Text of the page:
As a response to Health Canada’s failure to approve of the aerosolized pentamidine, AAN! developed a guide and phone line that provided information on how to get a prescription for the treatment and where it could be purchased in the United States. The guide was distributed at doctors’ offices, AIDS Service Organizations and hospitals throughout Toronto. AAN! worked together with ACT and PWA to provide funding for those who could not afford the drug.
On May 18, 1988 the Canadian AIDS Society held its national conference in Ottawa. AAN! held a die in front of the conference and burned an effigy of Health Minister Jake Epp. This protest made national headlines. The following week, AAN! activists returned to Ottawa and held a press conference in front of Parliament Hill, where they consumed treatments that were not yet approved in Canada.
Lynch was hospitalized for PCP in 1988, and McCaskell took over the role of chairperson. On October 5, 1988, the first AIDS ACTION NOW! annual general meeting was held. McCaskell was elected as the chairperson and the first AAN! steering committee was established.
A federal election was scheduled for the fall of 1988. As a response to the Progressive Conservative’s government record on AIDS, AAN! ensured that Prime Minister Brian Mulroney was met with angry AIDS activists at all his Toronto campaign events. On October 22, a rally was organized to protest the government’s failure to permit the use of non-approved treatments through the Emergency Drug Release Program. AAN! activists burned an effigy of Mulroney and made national headlines. In January 1989, the new Minister of Health Perrin Beatty announced that requests for non-approved HIV/AIDS treatments could be submitted to the EDRP, which included aerosolized pentamidine. The Fisons aerosolized pentamidine trial was terminated with this announcement.
In the fall of 1988, AAN! called for anonymous HIV testing and the creation of a National Treatment Registry. AAN! developed briefs and met with Members of Parliament to advocate for the registry.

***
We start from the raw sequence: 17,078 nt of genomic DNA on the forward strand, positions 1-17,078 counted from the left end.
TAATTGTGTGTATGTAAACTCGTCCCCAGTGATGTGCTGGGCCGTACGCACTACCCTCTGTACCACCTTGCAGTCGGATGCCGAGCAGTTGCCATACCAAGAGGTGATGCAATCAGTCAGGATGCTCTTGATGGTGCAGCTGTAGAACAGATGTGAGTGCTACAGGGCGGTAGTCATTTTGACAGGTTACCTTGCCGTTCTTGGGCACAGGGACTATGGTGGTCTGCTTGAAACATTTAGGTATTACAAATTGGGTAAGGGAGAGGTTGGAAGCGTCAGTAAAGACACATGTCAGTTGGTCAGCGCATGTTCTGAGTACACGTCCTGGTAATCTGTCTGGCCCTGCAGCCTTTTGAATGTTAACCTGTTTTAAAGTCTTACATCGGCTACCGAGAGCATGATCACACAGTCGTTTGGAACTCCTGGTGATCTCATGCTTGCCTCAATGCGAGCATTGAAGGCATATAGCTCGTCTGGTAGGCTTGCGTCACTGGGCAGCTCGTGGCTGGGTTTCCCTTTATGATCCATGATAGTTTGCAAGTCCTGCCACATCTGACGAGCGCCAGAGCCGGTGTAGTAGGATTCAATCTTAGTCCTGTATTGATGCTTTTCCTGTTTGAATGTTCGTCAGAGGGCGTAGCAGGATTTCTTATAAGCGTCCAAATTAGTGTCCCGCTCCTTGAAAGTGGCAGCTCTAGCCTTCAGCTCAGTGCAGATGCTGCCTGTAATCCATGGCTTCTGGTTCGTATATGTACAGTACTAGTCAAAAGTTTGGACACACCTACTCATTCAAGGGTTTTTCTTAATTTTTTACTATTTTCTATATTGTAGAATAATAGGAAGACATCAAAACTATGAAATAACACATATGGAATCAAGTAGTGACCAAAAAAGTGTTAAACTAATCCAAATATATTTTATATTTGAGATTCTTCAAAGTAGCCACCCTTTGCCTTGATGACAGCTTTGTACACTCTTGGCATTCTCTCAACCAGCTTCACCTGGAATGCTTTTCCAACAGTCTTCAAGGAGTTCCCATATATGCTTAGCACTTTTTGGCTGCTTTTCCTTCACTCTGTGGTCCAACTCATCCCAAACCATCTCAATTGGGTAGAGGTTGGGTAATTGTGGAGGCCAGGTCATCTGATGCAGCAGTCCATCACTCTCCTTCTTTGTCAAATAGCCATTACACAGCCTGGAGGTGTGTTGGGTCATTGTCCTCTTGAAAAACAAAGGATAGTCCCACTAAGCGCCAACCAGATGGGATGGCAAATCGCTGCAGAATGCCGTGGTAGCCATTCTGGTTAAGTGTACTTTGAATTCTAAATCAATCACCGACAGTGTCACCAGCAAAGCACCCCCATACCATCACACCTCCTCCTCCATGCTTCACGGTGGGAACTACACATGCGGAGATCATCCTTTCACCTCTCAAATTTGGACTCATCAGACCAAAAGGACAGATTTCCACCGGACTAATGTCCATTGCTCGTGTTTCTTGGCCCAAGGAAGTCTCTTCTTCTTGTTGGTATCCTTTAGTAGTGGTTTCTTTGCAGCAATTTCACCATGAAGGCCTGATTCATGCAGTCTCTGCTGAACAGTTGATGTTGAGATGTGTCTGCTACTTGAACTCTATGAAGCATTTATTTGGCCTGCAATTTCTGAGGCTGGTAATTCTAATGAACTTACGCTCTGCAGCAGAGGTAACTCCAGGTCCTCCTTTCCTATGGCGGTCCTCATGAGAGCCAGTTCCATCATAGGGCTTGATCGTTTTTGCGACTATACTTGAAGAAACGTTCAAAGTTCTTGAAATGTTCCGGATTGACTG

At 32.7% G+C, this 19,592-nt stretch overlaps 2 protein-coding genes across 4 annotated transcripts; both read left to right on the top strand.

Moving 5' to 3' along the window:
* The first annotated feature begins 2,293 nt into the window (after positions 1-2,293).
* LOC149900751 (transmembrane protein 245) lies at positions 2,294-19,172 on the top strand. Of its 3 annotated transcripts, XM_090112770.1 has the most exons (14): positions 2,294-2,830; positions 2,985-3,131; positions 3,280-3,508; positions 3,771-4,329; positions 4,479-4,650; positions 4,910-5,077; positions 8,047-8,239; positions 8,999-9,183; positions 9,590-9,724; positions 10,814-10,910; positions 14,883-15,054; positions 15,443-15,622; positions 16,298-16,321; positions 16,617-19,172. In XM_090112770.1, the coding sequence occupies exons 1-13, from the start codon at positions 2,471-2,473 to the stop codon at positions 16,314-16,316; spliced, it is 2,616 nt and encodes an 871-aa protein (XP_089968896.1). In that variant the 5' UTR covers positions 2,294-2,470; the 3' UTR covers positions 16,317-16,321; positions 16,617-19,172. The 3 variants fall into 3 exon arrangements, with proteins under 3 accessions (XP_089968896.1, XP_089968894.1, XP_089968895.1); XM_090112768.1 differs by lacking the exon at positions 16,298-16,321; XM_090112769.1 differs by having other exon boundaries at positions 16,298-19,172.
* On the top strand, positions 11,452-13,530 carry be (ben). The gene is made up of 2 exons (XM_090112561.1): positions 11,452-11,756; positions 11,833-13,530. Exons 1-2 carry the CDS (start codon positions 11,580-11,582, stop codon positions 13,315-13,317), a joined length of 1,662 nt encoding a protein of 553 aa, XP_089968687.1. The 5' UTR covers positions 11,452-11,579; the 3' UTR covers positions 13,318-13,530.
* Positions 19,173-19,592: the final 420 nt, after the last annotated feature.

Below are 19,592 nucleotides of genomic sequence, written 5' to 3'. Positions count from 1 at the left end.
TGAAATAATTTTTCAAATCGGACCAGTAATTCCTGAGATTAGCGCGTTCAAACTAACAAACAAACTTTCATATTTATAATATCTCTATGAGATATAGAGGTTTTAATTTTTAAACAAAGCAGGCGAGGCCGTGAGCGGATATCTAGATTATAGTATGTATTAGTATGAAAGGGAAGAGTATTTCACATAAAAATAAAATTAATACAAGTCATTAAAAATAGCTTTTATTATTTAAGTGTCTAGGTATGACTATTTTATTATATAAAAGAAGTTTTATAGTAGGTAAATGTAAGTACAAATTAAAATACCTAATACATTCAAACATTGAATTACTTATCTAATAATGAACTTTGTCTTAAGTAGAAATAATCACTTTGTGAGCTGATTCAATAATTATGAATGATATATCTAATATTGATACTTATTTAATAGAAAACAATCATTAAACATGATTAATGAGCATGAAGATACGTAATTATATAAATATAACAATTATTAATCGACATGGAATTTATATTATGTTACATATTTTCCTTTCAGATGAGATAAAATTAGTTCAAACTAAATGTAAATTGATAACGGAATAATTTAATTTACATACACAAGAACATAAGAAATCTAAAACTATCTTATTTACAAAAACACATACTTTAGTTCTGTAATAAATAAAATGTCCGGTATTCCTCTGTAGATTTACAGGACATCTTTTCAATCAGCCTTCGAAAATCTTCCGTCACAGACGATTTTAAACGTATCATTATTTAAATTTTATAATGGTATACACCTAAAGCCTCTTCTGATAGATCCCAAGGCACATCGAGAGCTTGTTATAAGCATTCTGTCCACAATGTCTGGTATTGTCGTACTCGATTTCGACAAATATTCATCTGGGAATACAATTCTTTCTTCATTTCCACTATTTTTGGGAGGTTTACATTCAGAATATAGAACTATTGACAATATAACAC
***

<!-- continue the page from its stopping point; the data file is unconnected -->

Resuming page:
In February 1989, AAN! organized protests outside of the Don Jail calling for better access to care for PLWHA. The AAN! Prisons Subcommittee eventually led to the establishment of the Prisoners AIDS Support Network (PASAN) in 1991.
In the spring and summer of 1989, AAN! focused its attention on the upcoming Fifth International AIDS Conference that was being held in Montreal. These AIDS conferences were generally centered around the work of medical professionals, government bureaucrats, and pharmaceutical companies, not people living with HIV/AIDS. Leading up to the conference, AAN! received the floor plan of the convention centre with the help of Montreal City Councillor Raymond Blain. Over 300 activists from groups including ACT UP, AAN! and Réaction Sida stormed the event with signs and banners. Activists made their way up to the stage and McCaskell gave an impassioned speech criticizing the Mulroney government’s record on AIDS, called for anonymous testing and denounced the scapegoating of sex workers. An ACT UP spokesperson read the Montreal Manifesto - The Declaration of Universal Rights and Needs of People Living with HIV. The manifesto was an international bill of rights for PLWHA and was put together by the AIDS activist groups.
In April 1990, Health Minister Perrin Beatty announced that a National AIDS Strategy would be developed within the next 6 months. The National AIDS Strategy secured funding and coordination for research, prevention, education and services. This National AIDS Strategy would include a National Treatment Registry, meeting one of the demands made by AAN!